The goal date held steady. August 1 looms. But that word count? I recall upping it to 82,000 in the fall. Then 98,000. 105,000. 115,00. There, that should do it. The target bar in Scrivener shifted from red to orange to yellow and various shades of green as I approached 115,000.

Earlier this month I crested 130,000 words. There is no color shift in Scrivener when you exceed your target. That bar just glows a steady green. Good Girl, it says. You did it.

Since then, I've embarked on First Draft, Revision B and in the slicing and dicing and rewriting, I'm in the neighborhood of 126K. That's about 330 pages of a novel, if you're wondering.

I didn't set a goal of finishing a novel in a year. Thank goodness. Because I'm not finished. Good God. I have months of revision ahead of me. But it's all there--beginning, middle, and mostly the end. I'm muddling through the final third. Some days I run in place, others I leap hurdles. I try not to think ahead, not to worry about where I will be in a month or in a year.

But I do wonder.

Writing is the only thing that when I do it, I don’t feel I should be doing something else.

- Gloria Steinem

Your present circumstances don't determine where you can go; they merely determine where you start.

-Nido Qubein

Seeing the forest for the trees.    Quimper Peninsula

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The Light That I Have: Reflections On A Winter Solstice

IMG_1102 You wouldn't know looking around our small apartment that Christmas is but a few sleeps away. We've forgone our annual wet and windy visit to the Boy Scout Troop 100 Christmas Tree lot at St. Alphonsus Church across the street from Ballard Market. Although the stack of holiday greetings grows daily, the cards and letters remain unopened, as do the boxes of cards I bought for our own missives. I won't be watering poinsettias well into March because neither red nor white bloom graces our table. I can hardly be bothered to light even a candle.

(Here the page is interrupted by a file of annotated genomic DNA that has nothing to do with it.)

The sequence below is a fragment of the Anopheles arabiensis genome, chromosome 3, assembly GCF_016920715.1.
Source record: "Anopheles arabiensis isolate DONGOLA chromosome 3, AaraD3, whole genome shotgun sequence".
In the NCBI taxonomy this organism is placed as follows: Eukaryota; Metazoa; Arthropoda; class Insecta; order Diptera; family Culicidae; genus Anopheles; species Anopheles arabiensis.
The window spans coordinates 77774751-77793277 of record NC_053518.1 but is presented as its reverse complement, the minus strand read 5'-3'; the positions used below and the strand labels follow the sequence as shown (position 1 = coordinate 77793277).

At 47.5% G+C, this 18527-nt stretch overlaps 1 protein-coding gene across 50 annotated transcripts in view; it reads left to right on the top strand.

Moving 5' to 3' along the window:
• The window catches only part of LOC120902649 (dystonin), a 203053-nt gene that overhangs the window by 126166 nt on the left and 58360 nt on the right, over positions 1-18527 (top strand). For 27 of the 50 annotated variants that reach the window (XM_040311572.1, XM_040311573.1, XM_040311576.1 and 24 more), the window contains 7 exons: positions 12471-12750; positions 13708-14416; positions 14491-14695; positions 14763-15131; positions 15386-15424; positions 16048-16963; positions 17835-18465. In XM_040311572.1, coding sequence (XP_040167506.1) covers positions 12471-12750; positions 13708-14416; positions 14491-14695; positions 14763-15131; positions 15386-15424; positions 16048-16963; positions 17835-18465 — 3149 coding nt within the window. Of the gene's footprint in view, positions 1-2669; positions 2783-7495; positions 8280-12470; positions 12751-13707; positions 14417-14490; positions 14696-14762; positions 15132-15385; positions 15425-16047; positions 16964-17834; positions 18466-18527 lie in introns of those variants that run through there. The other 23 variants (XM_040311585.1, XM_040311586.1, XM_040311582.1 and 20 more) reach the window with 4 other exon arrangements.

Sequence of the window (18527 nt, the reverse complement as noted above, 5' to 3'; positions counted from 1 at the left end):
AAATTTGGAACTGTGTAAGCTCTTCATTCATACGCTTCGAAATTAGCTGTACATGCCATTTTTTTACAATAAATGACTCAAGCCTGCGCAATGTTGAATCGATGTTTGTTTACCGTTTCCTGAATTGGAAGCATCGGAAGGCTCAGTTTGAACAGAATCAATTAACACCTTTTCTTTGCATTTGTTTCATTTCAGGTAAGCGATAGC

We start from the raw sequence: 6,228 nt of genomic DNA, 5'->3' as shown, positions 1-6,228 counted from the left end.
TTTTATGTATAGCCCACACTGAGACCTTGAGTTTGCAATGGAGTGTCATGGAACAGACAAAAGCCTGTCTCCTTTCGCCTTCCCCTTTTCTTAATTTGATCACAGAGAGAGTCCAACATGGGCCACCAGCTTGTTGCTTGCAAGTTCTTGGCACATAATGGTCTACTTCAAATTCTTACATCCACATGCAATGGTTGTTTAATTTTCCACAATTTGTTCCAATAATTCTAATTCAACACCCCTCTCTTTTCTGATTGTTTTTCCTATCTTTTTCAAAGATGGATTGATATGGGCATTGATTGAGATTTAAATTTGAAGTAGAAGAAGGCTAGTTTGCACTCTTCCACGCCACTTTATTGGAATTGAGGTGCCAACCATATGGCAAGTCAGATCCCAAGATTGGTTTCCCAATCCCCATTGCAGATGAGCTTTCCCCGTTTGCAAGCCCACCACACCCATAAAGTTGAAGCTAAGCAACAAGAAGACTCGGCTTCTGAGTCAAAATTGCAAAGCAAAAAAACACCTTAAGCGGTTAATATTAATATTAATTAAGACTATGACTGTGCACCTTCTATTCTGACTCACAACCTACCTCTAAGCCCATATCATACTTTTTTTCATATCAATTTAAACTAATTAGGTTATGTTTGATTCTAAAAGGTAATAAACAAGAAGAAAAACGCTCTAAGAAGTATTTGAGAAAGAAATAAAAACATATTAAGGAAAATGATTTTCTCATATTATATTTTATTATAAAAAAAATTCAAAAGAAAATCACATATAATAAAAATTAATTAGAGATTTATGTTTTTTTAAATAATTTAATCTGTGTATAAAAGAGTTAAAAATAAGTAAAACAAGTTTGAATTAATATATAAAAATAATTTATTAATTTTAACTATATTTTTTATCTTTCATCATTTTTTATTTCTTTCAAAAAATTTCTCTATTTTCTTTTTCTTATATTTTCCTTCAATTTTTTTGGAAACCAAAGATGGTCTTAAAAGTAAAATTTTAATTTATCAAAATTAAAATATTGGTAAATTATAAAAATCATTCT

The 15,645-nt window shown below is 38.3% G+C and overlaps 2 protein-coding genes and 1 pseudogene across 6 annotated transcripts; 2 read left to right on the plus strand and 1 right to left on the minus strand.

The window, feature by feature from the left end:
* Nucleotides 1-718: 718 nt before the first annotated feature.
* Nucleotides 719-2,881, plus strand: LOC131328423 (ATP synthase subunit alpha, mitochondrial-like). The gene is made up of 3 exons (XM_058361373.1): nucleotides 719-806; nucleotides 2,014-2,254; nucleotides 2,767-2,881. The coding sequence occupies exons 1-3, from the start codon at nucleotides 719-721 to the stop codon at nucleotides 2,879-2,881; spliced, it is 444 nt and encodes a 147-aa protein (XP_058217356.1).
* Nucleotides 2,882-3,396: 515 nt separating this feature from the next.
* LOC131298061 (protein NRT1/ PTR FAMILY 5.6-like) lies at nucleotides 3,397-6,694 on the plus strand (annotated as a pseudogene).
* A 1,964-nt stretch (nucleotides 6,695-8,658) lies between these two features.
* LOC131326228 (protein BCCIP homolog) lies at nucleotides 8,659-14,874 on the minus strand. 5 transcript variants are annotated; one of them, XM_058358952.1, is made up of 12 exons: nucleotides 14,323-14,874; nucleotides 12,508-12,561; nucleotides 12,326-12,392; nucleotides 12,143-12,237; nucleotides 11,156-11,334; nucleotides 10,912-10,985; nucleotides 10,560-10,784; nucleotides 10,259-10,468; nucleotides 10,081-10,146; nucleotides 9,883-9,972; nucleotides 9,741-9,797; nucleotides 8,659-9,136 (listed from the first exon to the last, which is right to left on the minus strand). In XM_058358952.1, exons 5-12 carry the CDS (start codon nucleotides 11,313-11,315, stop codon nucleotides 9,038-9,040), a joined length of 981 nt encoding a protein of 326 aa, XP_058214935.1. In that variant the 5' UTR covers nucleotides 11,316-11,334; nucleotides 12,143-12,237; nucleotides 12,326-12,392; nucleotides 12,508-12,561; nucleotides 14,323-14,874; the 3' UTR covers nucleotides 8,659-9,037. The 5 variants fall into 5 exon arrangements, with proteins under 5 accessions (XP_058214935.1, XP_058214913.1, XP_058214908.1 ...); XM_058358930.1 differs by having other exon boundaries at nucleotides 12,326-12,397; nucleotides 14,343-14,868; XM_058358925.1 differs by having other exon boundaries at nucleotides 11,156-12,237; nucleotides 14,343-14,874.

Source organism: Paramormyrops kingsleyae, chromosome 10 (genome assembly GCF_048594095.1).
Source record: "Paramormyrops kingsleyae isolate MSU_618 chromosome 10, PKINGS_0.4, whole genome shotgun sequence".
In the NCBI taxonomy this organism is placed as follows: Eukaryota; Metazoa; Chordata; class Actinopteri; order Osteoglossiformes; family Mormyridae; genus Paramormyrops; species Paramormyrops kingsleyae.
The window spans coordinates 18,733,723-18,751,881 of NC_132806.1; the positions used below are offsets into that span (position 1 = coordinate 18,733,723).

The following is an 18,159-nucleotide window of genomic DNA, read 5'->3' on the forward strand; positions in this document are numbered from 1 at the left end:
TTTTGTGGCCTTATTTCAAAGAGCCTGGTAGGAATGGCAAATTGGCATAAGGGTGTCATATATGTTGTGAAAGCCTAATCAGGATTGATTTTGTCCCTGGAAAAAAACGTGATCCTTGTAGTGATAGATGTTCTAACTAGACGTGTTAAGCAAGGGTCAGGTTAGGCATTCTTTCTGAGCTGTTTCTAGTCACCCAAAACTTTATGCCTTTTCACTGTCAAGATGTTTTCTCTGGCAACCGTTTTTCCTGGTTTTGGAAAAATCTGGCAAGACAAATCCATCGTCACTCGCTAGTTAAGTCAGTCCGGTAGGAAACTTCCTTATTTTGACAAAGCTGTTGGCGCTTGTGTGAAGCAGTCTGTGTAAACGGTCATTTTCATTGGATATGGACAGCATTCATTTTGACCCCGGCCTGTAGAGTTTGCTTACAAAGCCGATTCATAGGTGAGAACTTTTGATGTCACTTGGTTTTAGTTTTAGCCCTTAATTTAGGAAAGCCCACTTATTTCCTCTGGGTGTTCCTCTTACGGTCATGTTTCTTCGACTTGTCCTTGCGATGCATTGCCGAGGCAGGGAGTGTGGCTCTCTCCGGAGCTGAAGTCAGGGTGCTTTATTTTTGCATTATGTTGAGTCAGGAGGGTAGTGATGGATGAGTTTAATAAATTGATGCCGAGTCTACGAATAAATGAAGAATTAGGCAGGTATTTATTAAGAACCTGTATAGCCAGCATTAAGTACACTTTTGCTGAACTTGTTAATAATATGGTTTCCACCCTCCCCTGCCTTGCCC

We've decided to keep our heads down and plow through the rest of this year without celebration. Maybe we fear attracting any more attention from higher powers that seemed to hold the screw to us during 2012. Maybe we're just weary. Maybe celebration right now feels wrong.

But I can't stop myself from yearning for light, from reaching for the promise of renewal that the Solstice offers. It is not Christmas that holds my wonder and feeds my anticipation. I absolved December 25th of unreasonable expectations and spiritual significance some years ago. I just like the lights on the tree.

It is this ancient tradition of honoring evergreens and the burning of bright light in the darkest days that allows me to find solace in the Solstice. I think upon this day as the year's end, the time to pause and reflect as the seasons shift and the earth stutters, then marches resolutely toward Spring.